Teaching Critical Thinking through Electronic Discussion Platforms

Electronic discussion can stimulate and develop critical thinking skills in students, and we’re not the only ones who believe it.

A scholarly article by Steven Greenlaw and Stephen DeLoach called Teaching Critical Thinking with Electronic Discussion spoke on the subject more than ten years ago, and as technology has continued to advance, electronic discussion is finding an even bigger space in student thinking and curiosity.

Why is critical thinking so important to develop? Challenging students early on to think outside of the box and be naturally curious rather than memorizing content, the better thinker they will be. They will understand the content and how to apply it beyond an exam or assignment. If professors constantly provide students with the answers, it stops the necessity for students to see through the entire process of critical thinking. This is the premise of Packback’s electronic discussion platform, Packback Questions.

Electronic discussion platforms are not new – they’ve been around for years – but their value has been highly underestimated.

There are many benefits to electronic discussion platforms that have been discussed and studied for years. Greenlaw and DeLoach are just a couple of interested parties.

Electronic discussion platforms aid argument and response development as they allow more time outside of the short class time allotted for dozens of students. And to add to that, they give every participant an equal opportunity to be involved – to ask questions and provide answers.

Incentives, such as a grading system, then drive and reinforce the engagement. With Packback, this is the Curiosity Score. The actual amount a student engages is then up to them.

Greenlaw and DeLoach stated, “If critical thinking is to occur, students must be engaged by the assignment. In other words, students should read all or nearly all of the postings. For this engagement to occur, several things are necessary. First, the electronic discussion needs to be seen as an integral part of the course, neither optional nor extra credit. Second, the discussion should be clearly connected to the material being covered during the in-class sessions.”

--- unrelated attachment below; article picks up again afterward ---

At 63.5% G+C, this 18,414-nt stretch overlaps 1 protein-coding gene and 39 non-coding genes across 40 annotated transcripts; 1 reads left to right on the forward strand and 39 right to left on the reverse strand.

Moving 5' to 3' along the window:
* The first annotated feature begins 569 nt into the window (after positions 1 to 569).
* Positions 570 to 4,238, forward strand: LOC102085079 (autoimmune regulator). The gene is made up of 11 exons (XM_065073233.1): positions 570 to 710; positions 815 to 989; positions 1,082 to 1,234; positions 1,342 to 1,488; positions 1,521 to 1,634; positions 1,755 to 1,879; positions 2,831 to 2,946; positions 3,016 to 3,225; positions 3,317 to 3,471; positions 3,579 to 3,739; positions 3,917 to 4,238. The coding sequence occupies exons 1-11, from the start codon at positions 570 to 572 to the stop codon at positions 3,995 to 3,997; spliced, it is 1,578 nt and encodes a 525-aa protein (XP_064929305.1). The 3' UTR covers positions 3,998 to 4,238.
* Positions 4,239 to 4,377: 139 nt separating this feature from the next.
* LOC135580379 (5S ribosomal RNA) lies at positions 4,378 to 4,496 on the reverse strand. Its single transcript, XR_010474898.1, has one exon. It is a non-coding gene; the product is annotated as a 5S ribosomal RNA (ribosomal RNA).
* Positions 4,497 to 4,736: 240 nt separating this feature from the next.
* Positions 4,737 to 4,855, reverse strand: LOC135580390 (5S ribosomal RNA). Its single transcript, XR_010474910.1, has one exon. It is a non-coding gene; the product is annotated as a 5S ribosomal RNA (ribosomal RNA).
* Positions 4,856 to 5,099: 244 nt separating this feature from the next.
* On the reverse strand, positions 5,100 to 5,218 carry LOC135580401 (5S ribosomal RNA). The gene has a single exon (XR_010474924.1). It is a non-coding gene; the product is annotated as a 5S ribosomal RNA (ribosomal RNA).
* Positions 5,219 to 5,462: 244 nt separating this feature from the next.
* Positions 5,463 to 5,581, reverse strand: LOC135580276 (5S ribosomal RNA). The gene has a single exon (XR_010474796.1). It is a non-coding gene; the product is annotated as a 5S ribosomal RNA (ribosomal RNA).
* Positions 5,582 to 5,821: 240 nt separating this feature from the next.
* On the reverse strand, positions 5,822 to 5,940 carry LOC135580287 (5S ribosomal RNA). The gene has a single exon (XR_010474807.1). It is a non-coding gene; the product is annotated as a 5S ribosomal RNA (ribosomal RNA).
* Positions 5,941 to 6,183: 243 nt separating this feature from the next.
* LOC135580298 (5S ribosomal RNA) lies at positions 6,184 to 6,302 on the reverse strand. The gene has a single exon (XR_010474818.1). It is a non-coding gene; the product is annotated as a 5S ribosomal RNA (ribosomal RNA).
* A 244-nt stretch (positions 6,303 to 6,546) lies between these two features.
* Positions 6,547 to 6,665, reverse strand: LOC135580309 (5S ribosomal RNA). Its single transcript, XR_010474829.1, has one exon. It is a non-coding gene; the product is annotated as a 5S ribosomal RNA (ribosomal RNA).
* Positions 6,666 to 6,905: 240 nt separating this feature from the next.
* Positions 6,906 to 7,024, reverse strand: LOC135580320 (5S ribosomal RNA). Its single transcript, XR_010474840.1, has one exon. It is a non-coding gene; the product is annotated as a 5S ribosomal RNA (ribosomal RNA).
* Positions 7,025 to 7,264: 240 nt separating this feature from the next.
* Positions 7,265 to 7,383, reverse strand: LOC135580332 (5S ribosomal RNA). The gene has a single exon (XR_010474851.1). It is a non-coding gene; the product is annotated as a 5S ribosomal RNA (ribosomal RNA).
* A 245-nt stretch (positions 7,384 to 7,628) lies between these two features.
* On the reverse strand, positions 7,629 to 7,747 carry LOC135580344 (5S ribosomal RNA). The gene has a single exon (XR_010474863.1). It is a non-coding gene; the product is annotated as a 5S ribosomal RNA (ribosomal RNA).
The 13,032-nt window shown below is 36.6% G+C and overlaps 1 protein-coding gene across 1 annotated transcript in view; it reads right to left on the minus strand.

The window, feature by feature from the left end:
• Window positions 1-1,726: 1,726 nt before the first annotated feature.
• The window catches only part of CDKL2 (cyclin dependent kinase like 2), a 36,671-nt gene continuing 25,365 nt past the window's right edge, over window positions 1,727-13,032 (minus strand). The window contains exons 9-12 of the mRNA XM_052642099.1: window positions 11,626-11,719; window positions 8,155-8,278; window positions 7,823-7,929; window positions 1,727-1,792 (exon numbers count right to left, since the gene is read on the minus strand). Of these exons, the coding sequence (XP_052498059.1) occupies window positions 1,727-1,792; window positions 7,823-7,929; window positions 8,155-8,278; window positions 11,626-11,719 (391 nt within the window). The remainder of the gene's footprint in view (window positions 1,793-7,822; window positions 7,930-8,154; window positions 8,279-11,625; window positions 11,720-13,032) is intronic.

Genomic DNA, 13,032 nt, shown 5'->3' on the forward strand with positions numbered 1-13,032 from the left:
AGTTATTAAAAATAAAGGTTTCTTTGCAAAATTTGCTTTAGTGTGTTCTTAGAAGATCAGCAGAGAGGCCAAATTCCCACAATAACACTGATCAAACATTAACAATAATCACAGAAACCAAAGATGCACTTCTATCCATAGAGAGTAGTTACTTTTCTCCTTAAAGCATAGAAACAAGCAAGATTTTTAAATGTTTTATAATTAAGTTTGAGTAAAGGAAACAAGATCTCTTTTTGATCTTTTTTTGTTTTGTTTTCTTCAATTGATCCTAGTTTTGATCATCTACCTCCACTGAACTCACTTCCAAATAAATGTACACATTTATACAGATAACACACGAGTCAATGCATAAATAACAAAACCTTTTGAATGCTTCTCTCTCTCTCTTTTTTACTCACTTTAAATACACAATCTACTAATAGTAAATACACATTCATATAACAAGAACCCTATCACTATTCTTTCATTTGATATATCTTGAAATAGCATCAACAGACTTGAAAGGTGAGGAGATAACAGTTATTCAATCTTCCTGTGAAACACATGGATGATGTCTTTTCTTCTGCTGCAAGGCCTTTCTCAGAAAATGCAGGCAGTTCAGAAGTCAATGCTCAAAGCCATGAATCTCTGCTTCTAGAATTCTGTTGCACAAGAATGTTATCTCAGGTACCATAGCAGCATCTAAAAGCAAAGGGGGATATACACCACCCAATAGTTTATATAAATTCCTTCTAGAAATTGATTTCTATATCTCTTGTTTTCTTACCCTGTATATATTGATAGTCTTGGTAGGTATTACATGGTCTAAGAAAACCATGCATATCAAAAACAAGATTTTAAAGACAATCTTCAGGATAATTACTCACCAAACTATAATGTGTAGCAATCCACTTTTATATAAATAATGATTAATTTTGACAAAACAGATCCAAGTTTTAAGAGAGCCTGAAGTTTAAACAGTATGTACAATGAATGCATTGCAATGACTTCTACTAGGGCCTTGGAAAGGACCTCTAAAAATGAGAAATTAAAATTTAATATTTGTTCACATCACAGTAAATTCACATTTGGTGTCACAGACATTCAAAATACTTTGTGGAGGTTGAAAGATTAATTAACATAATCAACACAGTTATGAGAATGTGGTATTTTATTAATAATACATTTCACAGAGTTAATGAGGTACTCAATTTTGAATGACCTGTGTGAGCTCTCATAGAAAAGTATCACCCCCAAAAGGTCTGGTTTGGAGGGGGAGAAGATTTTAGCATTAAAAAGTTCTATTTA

Electronic discussion platforms help provide students multiple viewpoints, and quickly, by combining traditional written work and classroom discussion. They help shown more than just the single view of the professor on the content.

Greenlaw and DeLoach add, “…discussion forces students to confront multiple alternative viewpoints.”

Another benefit of electronic discussion platforms is the timeliness. Traditional written assignments and classroom discussion develop more complex thinking after multiple instances of feedback and comments from the professor. With electronic discussion platforms, feedback and arguments are in real-time, quicker and in masses due to multiple authors.

A final benefit, one that would not have been understood by Greenlaw and DeLoach years ago, is the ease of use for electronic discussion platforms today.

We live in an electronic world. The learning style of an electronic discussion fits the every day of the majority of students who use multiple social networks, email, blogs, etc. Usability is quick to adapt, almost natural.

The benefits of electronic discussion platforms continue to develop and increase as technology continues to advance and insert itself into our everyday lives. It is important, just as it was nearly 20 years ago, that we understand the many benefits and how influencers can champion these platforms and integrate into student learning.

Article referenced: Teaching Critical Thinking with Electronic Discussion by Steven Greenlaw and Stephen DeLoach (2003)

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